Odds ratios of analyzed US characteristics in diagnostics of malignant thyroid lesions. The values on the figure indicate the median odds ratio, with neighboring dots indicating the boundaries of 95% confidence intervals.

In addition, data from numerous reports of other authors indicate an increased risk of malignancy, especially in the case of:
  • the rapid growth of thyroid nodules/focal lesions [17] which is defined as a 20% increase in minimum two dimensions (at least - 2 mm) in the follow-up period shorter than 18 months [18];

  • thyroid lesions coexisting with lymphadenopathy that may suggest nodal metastases [19, 20].

It is to be recalled that cervical US is the optimal method for searching lymph node metastases [18]. This examination allows to reveal more than 90% of the current metastases [21], the presence of which is diagnosed in approximately 25% microcarcinomas and even more frequently, up to 50% in larger tumours, with significant extrathyroidal extension, viz. T4 tumour stage in TNM scale [9, 22]. However, it should be stressed that the simultaneous presence of the thyroid tumour and enlarged cervical lymph nodes does not necessarily constitute evidence of a direct causal relation;
  • the presence of thyroid tumours with a diameter exceeding 3–4 cm [23]; in tumours of larger size - follicular carcinomas are diagnosed more frequently [23, 24]. In these cases - FNAB, used as the sole diagnostic test, does not allow formulation of the final diagnosis and confirmation of malignant nature of tumours and its result always must be evaluated with reference to clinical and US examinations.

Three characteristics listed above (rapid growth, enlarged lymph nodes, tumour size) have not been evaluated or subjected to statistical calculations in our present study for the reasons which we would like to explain. Follow-up of changes in the size of the analyzed lesions was not possible because the majority of US examinations were performed directly prior to surgery, and the patients submitted to surgical treatment were not previously hospitalised and diagnosed in our Department.

Due to the fact that the coexistence of thyroid lesions and of abnormal lymph nodes was found exclusively in case of malignant foci, we decided to exclude that feature from the statistical evaluation.

The diameter of all lesions examined by us did not exceed 3.0 cm, thus it was not possible to use the size of lesions for differentiation of the studied groups (malignant vs benign).

Taking into account our own observations, in juxtaposition with the opinions of other authors [4, 5, 19, 20, 2527], we propose a division of US features into 3 groups of different prognostic importance. Accordingly, microcalcifications, “taller-than-wide” orientation, the incorrect pattern of vascularisation, and hypoechogenicity constitute one group - each of the features in this group is awarded 1 point. In turn, the characteristics of minor prognostic importance, such as irregular margin, absence of halo, solid composition, and large size (a diameter longer than 3.0 cm) - are associated with the granting 0.5 points each. The most important prognostic features – a rapid growth resulting in the enlargement of nodules/focal lesions, as well as a presence of pathologically altered lymph nodes are associated with the granting 3 points for each (Table 3).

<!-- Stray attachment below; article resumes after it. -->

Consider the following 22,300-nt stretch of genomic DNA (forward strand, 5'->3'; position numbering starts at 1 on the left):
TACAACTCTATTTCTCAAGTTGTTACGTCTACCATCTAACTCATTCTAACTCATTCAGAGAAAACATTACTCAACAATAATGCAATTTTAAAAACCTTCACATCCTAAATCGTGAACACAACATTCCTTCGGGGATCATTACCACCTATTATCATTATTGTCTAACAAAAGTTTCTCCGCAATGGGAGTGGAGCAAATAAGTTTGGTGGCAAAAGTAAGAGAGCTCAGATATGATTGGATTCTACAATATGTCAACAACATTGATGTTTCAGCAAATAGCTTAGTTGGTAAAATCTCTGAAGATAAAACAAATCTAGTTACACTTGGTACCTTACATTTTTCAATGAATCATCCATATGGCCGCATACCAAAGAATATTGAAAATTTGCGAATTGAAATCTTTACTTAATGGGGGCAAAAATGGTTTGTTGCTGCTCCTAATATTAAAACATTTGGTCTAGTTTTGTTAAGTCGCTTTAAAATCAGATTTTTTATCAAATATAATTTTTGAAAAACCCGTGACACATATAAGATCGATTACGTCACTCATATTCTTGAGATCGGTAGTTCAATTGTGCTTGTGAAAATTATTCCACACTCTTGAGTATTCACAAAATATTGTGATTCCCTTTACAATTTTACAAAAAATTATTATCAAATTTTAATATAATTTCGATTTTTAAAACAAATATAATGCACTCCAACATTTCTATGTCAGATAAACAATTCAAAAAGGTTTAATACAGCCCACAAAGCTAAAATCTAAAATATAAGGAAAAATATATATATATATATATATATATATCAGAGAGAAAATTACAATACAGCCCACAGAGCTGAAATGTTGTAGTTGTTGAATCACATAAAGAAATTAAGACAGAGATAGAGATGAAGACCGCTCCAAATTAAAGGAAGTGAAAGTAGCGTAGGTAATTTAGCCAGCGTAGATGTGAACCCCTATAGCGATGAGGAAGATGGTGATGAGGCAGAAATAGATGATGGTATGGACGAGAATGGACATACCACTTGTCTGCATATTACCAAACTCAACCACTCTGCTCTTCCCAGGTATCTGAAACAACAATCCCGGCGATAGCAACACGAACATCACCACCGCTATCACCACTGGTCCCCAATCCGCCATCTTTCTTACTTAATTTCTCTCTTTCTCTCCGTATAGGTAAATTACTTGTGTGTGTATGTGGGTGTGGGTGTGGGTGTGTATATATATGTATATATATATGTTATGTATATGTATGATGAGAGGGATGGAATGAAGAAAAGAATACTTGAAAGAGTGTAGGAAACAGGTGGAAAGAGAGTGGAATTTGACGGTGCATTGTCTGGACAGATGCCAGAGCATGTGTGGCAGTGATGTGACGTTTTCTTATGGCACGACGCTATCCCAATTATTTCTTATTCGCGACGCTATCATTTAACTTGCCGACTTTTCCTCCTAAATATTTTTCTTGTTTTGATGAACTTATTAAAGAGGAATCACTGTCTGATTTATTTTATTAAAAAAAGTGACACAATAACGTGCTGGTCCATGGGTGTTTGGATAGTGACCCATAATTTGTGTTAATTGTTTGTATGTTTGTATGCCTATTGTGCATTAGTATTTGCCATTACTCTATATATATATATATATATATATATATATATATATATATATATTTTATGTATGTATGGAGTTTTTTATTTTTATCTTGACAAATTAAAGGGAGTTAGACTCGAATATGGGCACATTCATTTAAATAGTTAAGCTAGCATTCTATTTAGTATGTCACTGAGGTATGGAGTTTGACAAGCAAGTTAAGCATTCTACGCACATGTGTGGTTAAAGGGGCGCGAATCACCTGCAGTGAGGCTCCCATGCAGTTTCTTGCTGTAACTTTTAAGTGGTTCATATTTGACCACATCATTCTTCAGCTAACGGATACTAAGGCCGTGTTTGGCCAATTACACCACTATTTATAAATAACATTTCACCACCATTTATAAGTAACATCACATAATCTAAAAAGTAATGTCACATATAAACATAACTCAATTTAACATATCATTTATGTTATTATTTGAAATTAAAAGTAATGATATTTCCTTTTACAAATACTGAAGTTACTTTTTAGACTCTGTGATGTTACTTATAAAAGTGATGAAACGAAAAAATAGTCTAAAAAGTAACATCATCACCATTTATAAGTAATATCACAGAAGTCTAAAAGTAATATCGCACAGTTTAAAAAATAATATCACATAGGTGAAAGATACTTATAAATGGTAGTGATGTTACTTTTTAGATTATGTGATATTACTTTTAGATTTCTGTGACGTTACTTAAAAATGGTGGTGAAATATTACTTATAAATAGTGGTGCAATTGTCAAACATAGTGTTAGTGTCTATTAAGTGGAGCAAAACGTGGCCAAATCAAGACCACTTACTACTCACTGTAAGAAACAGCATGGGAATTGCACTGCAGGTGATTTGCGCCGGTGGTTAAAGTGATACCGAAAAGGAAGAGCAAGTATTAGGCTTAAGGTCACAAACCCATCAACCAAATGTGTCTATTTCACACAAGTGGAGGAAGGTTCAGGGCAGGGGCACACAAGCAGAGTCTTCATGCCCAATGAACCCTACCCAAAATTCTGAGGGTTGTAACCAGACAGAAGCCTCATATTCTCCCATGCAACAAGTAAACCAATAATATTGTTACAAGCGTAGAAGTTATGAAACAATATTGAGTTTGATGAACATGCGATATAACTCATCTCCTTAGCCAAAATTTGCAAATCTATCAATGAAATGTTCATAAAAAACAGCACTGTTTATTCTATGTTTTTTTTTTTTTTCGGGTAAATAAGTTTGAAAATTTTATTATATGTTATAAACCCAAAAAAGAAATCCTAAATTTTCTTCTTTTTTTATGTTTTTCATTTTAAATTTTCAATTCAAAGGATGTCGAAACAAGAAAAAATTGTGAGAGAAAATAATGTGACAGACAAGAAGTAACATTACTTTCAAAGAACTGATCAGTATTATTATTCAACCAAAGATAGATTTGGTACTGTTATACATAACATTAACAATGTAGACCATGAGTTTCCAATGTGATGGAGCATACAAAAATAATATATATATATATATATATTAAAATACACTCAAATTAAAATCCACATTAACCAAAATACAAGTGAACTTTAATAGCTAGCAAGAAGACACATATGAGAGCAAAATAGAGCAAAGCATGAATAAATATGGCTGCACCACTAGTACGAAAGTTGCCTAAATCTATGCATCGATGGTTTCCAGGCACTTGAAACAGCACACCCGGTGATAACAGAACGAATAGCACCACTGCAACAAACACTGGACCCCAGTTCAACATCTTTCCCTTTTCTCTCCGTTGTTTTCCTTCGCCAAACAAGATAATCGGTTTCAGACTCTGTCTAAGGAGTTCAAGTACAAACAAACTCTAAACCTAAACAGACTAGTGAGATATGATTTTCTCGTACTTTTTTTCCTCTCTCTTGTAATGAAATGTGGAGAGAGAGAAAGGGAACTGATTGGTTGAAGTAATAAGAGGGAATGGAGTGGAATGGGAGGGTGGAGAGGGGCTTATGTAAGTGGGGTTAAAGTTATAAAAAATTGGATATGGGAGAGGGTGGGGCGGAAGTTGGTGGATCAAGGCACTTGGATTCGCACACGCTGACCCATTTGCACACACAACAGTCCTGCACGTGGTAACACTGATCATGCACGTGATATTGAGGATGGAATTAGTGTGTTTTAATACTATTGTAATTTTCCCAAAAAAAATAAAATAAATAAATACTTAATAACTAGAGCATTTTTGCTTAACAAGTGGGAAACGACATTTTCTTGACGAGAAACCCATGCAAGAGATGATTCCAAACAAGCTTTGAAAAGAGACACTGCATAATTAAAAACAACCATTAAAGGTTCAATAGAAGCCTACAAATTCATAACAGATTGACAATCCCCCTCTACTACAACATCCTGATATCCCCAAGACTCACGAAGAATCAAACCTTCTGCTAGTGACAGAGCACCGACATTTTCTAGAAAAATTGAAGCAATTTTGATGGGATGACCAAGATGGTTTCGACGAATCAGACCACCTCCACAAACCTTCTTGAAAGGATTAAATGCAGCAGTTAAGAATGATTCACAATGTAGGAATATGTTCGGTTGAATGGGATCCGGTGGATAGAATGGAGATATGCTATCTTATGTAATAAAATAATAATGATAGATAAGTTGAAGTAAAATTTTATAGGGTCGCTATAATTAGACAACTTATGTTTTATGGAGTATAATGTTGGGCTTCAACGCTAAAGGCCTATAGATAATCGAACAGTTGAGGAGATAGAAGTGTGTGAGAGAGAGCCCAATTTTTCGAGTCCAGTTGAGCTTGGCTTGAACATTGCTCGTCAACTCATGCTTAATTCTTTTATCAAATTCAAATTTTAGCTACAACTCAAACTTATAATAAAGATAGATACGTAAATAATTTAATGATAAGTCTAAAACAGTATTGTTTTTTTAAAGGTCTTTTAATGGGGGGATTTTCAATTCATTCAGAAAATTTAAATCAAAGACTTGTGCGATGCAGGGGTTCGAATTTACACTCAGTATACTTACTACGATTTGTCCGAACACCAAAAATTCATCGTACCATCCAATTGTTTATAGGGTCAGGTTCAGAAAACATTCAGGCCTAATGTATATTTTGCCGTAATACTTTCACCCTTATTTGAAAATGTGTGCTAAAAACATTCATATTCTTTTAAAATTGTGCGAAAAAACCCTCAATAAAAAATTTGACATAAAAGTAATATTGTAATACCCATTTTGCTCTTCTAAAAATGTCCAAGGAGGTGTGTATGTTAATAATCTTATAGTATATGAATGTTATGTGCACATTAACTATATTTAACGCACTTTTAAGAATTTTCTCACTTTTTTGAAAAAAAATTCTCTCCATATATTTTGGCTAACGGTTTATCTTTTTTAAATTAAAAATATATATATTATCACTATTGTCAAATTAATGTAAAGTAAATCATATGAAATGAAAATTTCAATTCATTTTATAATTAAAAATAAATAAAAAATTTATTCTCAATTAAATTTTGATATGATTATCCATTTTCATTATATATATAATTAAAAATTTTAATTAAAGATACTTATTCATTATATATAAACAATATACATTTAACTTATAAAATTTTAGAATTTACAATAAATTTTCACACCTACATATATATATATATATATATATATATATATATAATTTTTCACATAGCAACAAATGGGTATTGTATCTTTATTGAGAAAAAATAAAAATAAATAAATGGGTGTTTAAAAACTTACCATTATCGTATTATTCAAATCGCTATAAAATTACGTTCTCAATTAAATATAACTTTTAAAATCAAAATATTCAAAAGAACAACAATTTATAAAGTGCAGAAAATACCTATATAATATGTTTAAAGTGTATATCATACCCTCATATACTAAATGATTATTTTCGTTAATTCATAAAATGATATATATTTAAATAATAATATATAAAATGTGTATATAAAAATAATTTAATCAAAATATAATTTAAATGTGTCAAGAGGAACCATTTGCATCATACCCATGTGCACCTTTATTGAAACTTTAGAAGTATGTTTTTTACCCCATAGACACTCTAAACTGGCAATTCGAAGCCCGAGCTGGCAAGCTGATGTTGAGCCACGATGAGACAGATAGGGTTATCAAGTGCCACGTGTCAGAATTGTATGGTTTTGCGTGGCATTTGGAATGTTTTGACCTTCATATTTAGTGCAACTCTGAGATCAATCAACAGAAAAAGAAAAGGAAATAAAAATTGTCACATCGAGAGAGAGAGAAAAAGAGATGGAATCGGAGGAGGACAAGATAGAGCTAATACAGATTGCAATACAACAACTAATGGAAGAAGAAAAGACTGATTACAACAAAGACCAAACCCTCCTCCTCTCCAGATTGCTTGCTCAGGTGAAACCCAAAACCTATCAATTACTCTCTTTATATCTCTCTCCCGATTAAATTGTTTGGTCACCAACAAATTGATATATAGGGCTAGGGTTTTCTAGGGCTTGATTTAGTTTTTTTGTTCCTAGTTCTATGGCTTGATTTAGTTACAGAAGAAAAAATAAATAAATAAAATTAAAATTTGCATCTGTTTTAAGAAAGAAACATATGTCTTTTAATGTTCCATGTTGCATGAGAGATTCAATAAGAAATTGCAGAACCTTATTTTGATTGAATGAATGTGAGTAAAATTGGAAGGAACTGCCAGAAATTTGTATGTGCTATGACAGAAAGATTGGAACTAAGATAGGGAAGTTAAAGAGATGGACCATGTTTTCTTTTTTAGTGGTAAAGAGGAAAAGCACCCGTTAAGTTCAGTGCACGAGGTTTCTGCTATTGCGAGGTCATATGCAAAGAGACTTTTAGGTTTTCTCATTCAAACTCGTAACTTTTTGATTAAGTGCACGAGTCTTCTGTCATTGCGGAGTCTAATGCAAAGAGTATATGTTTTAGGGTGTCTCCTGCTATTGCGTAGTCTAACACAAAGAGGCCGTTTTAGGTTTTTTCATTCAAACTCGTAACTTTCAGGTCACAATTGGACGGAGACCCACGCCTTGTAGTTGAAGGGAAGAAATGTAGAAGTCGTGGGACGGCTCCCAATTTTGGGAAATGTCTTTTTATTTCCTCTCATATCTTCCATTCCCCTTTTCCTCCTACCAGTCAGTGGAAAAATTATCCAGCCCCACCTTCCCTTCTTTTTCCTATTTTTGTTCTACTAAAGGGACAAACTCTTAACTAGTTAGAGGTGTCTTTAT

Table 3

Summary of points awarded depending on the US characteristics

Most important characteristic (each feature – 3 points)

G

Growth of nodules (resulting in rapid enlargement)

L

Pathologically altered lymph nodes

Major prognostic characteristic (each feature – 1 point)

O

Orientation (shape)

C1

Calcifications (especially microcalcifications)

V

Vascularity (intranodular increased or absent)

E

Echogenicity (in particular hypoechogenicity)

Minor prognostic characteristic (each feature – 0.5 point)

M

Margin (blurred and poorly defined)

H

Halo (absent or irregular and thick)

C2

Composition (solid)

D

Diameter (longer than 3.0 cm)

Having assigned the points for each characteristics, we created the scoring system that is applied for better assessment of thyroid US patterns in whole.

A total score constitutes the basis to assign the patients to groups of varying degree of the risk of malignancy. Accordingly, patients with a total score ranging from 0 to less than 4 points belong to the group of low risk US pattern, patients with a score from 4 to less than 7 points represent US pattern of intermediate risk of malignancy, and in patients with a score 7 points and more – US pattern of a high risk of malignancy occurs (Table 4).
Table 4

The scoring system of US patterns, applied for thyroid nodules/focal lesions

Risk of malignancy, as assessed on the basis of US pattern

A total score

Low risk

0 < 4 points

Intermediate risk

≥ 4 < 7 points

High risk

≥ 7 points

We have illustrated the practical application of our scoring system of the thyroid US patterns in Figures 2A, 2B, 3A, 3B, 4A and 4B.
Figure 2

Low risk thyroid nodule/focal lesion US pattern. A. Ultrasound picture of the thyroid lesion (B-mode). The scoring system – 1.5 points (low risk US pattern 0 < 4 points); E – hypoechogenicity; C2 – solid composition; FNAB cytology in this case - category II TBSRTC; management - observation and repeat FNAB examination after 18 months. B. Ultrasound picture of the thyroid lesion (Power Doppler), peripheral blood flows.

Figure 3

Intermediate risk thyroid nodule/focal lesion US pattern. A. Ultrasound picture of the thyroid lesion (B-mode). The scoring system - 5.5 points (intermediate risk US pattern ≥ 4 < 7 points); C1 – microcalcifications; O – orientation - “taller-than-wide” shape – not shown in the figure; E – hypoechogenicity; H – the absence of “halo”; C2 – solid composition; D – diameter - below 3 cm (not shown); M – irregular margin; FNAB cytology in this case - category IV TBSRTC; management - recommend surgery. B. Ultrasound picture of the thyroid lesion (Power Doppler). The scoring system - 5.5 points (intermediate risk US pattern ≥ 4 < 7 points); V – the increased intranodular blood flows.

Figure 4